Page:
Central Appalachian Astronomy Club

                                                              
  "The astronomy club that brings the wonders of the universe to the public"

                                                                 

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Club News

 

Astronomy Day this Saturday, April 25th, from 10 am - 4 pm at the Fairmont University Campus (Gaston Caperton Center) in Clarksburg.

Do you love hearing about and observing comets, meteors, stars, planets and of course the sun and the moon? Do you love family educational adventures? Do you need to learn more about your stargazing equipment? Then come out and join in on the “Out of this World Adventure with Astronomy”. It is a FREE and fun filled educational day of Astronomy Adventures. Weather permitting even a Solar Viewing! Do we have your attention? Yes we said FREE! Stop in and participate in the National Astronomy Day Event this Saturday, April 25th, from 10 am - 4 pm at the Fairmont University Campus (Gaston Caperton Center) in Clarksburg.


NASA will be present with various educational information and Astronomy related Children activities. For older youth and those of us young at heart, educational and Astronomy related topics will be provided by various speakers from WVU. Those Astronomy topics will included presentations at 10:30 AM - Nathan Tehrani on Saturn and its Moons; at 12:00 PM - Peter Gentile on Radio Astronomy and Pulsars; at 1:30 PM - Dr. Pisano on Galaxies; at 3:00 PM - Jared Leggett on Asteroids.


Light refreshments will be provided. The entire event is free and open to the public.


This Event is sponsored by the
Central Appalachian Astronomy Club, NASA and Dominion Hope.

 

Come out and have a good time!

 

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Charleston, W.Va.,– Researcher, astronomer and the voice of NASA's mission to Mars, Steven Squyres, will appear in Charleston on Thursday, May 7 as the third speaker in a series of STEM-focused events in Charleston.



The Chancellor’s STEM Speaker Series is organized by the West Virginia Higher Education Policy Commission’s Division of Science and Research with support from a federal grant from the National Science Foundation. The goal of the series is to promote the importance of research and the science, technology, engineering and math (STEM) fields to the general public in West Virginia.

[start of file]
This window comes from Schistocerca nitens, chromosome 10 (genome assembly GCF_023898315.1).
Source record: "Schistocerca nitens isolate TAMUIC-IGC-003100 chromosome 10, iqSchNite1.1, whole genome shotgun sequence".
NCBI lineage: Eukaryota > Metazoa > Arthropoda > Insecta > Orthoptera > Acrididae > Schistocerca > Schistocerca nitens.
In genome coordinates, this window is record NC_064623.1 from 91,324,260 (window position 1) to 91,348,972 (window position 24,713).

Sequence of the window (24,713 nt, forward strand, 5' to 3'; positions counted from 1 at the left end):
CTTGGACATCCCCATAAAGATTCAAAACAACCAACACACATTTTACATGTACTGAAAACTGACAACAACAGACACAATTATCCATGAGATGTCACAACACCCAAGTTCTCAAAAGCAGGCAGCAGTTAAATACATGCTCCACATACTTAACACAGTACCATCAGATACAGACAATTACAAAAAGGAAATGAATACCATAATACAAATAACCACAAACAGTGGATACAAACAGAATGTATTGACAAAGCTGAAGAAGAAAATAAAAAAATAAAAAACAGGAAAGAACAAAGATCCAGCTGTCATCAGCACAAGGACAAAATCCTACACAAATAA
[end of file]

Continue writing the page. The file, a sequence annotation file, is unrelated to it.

Squyres will talk about his role in NASA’s Mars Exploration Rover project and will bring images and footage that, organizers say, will compel and energize the audience.



“We are thrilled to bring a little bit of Mars to West Virginia this spring with Steven Squyres,” said Dr. Jan Taylor, Director of the Division of Science and Research.



The presentation will take place at 7 p.m. on May 7 at the University of Charleston’s Geary Auditorium. It is free and open to the public, but RSVPs are requested and can be completed at www.wvresearch.org.



Squyres is the Principal Investigator for the science payload on the Mars Exploration Rover Project. Research for which he is best known includes study of the history and distribution of water on Mars and of the possible existence and habitability of a liquid water ocean on Europa, a moon of Jupiter. He’s also the James A. Weeks Professor of Physical Sciences at Cornell University. Squyres received his Ph.D. from Cornell in 1981 and spent five years as a postdoctoral associate and research scientist at NASA’s Ames Research Center before returning to Cornell as a faculty member. His main areas of scientific interest have been Mars and the moons of the outer planets.



The Division of Science and Research directs the EPSCoR program in West Virginia, while also managing other state and federally-funded academic research programs across the state. The program provides strategic leadership for infrastructure advancement and development of competitive research opportunities in STEM disciplines.

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